Science No Fair!: Project Droid #1

Science No Fair!: Project Droid #1

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Overview

It’s a pretty normal day for Logan Applebaum—until his inventor mother announces that she’s built him a new robot cousin. And Java may be really smart, but he’s also going to be a major handful. No one can know about his secret. This is going to be a long school year.

With the third grade science fair coming up, though, Logan thinks maybe a super computer cousin could come in handy and he’ll finally have a shot at beating the nosey Silverspoon twins who win at everything.

But when Sherry and Jerry steal Java as their partner, and then start suspecting something is up with the new kid, can Logan think fast before this crazy experiment becomes an epic disaster?

In Science No Fair! internationally bestselling author, Nancy Krulik and her incredibly talented daughter, Amanda Burwasser, team up to introduce a new comedic pair that combines the literalness of Amelia Bedelia with a wacky modern edge, making for hours of laughter.

Sky Pony Press, with our Good Books, Racehorse and Arcade imprints, is proud to publish a broad range of books for young readers—picture books for small children, chapter books, books for middle grade readers, and novels for young adults. Our list includes bestsellers for children who love to play Minecraft; stories told with LEGO bricks; books that teach lessons about tolerance, patience, and the environment, and much more. While not every title we publish becomes a New York Times bestseller or a national bestseller, we are committed to books on subjects that are sometimes overlooked and to authors whose work might not otherwise find a home.

Product Details

ISBN-13: 9781510710184
Publisher: Sky Pony
Publication date: 09/06/2016
Series: Project Droid Series
Pages: 112
Sales rank: 312,596
Product dimensions: 5.60(w) x 8.30(h) x 0.60(d)
Age Range: 7 - 9 Years

About the Author

Nancy Krulik is the author of more than two hundred books for children and young adults including three New York Times bestsellers and the popular Katie Kazoo, Switcheroo, George Brown, Class Clown, and Magic Bone series. She lives with her husband and crazy beagle mix in New York, New York.

Amanda Elizabeth Burwasser holds a BFA with honors in Creative Writing from Pratt Institute in New York City. Her senior thesis, a screenplay entitled Born to Me, earned her the coveted Pratt Circle Award upon graduation. This former native New Yorker is now a preschool teacher, residing in Forestville, California.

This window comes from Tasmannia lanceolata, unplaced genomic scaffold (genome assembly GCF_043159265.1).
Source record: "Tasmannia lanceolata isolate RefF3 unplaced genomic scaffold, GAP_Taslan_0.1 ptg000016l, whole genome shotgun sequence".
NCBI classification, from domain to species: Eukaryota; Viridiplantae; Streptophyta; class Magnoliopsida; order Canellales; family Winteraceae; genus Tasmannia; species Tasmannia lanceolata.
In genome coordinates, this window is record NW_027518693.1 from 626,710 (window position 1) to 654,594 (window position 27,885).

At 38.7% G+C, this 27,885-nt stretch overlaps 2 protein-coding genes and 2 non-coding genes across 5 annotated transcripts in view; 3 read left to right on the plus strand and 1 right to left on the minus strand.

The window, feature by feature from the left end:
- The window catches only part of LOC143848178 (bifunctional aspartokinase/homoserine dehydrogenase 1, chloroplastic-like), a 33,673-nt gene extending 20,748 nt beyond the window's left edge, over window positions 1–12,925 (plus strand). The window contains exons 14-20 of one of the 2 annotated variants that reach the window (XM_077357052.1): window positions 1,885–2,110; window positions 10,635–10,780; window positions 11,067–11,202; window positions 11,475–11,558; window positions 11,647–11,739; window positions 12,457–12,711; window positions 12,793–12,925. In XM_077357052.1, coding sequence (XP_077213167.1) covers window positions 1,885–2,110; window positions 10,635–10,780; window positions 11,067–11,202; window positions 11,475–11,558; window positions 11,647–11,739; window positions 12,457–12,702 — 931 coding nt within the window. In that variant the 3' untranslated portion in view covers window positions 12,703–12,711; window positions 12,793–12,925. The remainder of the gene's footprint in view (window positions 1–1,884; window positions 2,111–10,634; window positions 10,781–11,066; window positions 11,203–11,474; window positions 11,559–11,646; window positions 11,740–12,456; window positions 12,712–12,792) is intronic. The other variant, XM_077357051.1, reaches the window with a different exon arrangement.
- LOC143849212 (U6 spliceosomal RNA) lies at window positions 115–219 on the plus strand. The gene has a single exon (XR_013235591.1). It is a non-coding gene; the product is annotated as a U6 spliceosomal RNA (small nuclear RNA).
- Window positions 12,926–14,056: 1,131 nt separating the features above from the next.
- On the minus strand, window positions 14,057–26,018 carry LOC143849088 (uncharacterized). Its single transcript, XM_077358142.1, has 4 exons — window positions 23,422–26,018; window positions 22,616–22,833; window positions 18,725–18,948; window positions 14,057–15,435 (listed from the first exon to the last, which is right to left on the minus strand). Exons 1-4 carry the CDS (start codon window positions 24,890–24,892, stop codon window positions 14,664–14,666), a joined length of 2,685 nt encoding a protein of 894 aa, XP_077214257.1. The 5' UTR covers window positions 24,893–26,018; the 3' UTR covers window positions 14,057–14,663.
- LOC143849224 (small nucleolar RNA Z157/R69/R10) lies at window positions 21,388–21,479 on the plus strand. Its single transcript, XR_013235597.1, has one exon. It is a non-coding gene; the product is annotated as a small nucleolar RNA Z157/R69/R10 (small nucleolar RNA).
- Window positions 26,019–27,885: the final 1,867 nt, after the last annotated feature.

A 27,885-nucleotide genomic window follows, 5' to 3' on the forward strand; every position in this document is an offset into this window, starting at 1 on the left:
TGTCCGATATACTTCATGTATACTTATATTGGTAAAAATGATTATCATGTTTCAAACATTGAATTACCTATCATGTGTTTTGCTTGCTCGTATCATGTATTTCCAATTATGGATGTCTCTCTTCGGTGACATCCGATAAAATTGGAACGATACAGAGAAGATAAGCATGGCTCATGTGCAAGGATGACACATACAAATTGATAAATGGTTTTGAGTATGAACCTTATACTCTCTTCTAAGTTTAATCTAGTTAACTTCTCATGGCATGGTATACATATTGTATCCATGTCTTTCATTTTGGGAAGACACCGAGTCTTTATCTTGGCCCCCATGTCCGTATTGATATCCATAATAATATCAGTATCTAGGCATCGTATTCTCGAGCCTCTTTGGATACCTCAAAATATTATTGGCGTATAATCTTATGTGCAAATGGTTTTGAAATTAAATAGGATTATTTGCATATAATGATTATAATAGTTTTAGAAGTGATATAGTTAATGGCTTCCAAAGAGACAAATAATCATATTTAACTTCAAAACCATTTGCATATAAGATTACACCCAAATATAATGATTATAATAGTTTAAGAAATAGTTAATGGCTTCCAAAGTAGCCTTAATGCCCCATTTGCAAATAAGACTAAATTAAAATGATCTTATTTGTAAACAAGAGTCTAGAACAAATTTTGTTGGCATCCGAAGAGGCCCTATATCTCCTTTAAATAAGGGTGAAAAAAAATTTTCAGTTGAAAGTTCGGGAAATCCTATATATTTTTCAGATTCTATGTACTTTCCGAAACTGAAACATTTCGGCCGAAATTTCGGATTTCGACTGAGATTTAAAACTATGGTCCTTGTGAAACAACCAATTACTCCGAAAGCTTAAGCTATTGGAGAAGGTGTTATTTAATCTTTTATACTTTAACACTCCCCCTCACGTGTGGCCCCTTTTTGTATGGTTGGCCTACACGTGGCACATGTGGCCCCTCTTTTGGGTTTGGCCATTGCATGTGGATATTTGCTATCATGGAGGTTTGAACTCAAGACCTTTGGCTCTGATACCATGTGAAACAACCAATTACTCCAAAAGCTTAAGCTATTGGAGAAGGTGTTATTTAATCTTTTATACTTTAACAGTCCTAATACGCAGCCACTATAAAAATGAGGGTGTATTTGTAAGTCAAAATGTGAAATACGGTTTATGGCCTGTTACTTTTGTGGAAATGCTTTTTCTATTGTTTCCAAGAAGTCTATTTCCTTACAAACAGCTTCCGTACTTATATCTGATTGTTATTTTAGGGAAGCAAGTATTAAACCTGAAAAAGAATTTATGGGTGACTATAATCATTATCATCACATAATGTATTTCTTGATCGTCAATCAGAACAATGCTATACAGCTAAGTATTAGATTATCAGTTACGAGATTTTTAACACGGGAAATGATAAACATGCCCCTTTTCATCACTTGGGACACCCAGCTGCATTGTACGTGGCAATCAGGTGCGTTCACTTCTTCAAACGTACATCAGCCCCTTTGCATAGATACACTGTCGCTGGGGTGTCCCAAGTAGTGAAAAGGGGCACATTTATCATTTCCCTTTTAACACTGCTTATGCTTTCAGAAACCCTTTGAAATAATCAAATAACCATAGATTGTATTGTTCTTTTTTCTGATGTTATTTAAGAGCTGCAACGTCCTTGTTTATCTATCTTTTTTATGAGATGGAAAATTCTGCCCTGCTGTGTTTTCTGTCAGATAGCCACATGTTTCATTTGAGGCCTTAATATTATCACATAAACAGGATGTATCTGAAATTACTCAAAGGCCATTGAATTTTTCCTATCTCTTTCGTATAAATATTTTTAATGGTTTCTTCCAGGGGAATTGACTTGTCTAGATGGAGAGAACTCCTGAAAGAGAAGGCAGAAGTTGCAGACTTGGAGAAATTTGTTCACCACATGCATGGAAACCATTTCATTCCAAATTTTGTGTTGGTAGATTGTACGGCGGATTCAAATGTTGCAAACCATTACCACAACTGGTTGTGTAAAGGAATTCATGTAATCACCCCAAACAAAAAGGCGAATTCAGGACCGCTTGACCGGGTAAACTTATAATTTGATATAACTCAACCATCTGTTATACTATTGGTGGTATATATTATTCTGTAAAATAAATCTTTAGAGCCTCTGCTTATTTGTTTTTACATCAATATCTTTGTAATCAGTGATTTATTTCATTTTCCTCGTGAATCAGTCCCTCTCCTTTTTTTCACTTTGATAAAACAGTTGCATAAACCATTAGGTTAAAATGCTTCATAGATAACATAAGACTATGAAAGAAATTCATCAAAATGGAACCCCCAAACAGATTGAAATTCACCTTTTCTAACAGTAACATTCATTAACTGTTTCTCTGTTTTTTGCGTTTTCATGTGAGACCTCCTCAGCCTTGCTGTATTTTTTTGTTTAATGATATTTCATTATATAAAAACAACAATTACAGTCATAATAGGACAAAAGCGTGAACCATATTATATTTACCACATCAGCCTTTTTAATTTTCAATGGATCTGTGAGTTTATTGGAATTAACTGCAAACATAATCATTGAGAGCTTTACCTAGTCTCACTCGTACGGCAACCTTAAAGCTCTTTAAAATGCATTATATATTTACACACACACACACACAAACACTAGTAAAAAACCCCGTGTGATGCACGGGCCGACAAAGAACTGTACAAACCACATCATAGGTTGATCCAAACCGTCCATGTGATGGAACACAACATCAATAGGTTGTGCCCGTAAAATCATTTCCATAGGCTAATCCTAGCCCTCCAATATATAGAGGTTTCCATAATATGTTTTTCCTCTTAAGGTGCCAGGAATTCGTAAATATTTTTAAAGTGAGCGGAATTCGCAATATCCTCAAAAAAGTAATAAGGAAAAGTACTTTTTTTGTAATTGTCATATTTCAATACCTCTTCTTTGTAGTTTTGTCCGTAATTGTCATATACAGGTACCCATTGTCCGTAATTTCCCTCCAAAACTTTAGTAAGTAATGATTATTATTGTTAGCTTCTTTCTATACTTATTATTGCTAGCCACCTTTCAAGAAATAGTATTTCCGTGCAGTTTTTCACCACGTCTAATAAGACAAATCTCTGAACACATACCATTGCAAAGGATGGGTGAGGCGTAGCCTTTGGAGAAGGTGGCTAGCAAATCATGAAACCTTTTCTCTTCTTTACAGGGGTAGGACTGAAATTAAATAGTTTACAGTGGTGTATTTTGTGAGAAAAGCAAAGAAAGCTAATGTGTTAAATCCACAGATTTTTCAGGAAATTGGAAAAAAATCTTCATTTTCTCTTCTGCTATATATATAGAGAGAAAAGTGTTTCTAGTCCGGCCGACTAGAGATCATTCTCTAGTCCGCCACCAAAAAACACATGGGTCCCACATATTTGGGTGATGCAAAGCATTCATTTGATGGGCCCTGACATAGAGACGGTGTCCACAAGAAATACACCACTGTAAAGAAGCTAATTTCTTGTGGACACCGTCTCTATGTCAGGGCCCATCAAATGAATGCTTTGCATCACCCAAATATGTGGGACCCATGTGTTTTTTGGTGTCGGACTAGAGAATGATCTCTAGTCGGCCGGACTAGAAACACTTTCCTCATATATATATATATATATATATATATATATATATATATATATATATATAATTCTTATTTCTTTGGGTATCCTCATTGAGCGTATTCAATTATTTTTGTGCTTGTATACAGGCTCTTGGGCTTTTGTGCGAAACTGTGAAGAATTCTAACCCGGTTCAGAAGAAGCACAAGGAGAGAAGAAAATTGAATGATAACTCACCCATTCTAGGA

Mike Moran is a dad, husband and illustrator. He has worked for really fun clients and his illustrations can be seen in children's books, animation, magazines, games, World Series programs, and more. He often dreams of playing first base for the New York Mets, being a songwriter in Nashville or the 5th Beatle. He lives in Florham Park, New Jersey.

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Science No Fair!: Project Droid #1 5 out of 5 based on 0 ratings. 1 reviews.
YoungMensanBookParade More than 1 year ago
Have you ever wanted a robot brother? In this chapter book, it actually happens! A boy named Logan gets a brother and he’s a robot! It’s actually a cousin but it seems like a brother to me. His name is Java. Logan’s mom is an inventor. She makes cool things. When Logan was in first grade, his mom made him a dancing teddy bear. The only problem is that most of her inventions don’t work as they should. The teddy bear ended up picking Logan’s teacher’s nose during show and tell. It makes Logan nervous about this new robot cousin/brother. Java the robot takes everything literally. Logan said he didn’t want to go to school because he caught a bug and Java thought he really caught an insect. That’s silly. Logan has to make excuses for Java’s weird behavior. At school, Logan has a problem. The Science fair is coming up and the Silver Spoon twins always win! Logan is desperate to win. How will he do it? Can he win? Can he keep Java’s robot secret? I give this book 5 stars because I could relate to this book. I’m about the same age as Logan, I have a brother and his name even starts with a J, just like Java. My brother and I are best friends but we don’t always get along. My brother loves robots, but he’s not actually one. This book reminded me how much I love my brother. It was a funny story that I would enjoy reading again. Review by Cameron H., Age 7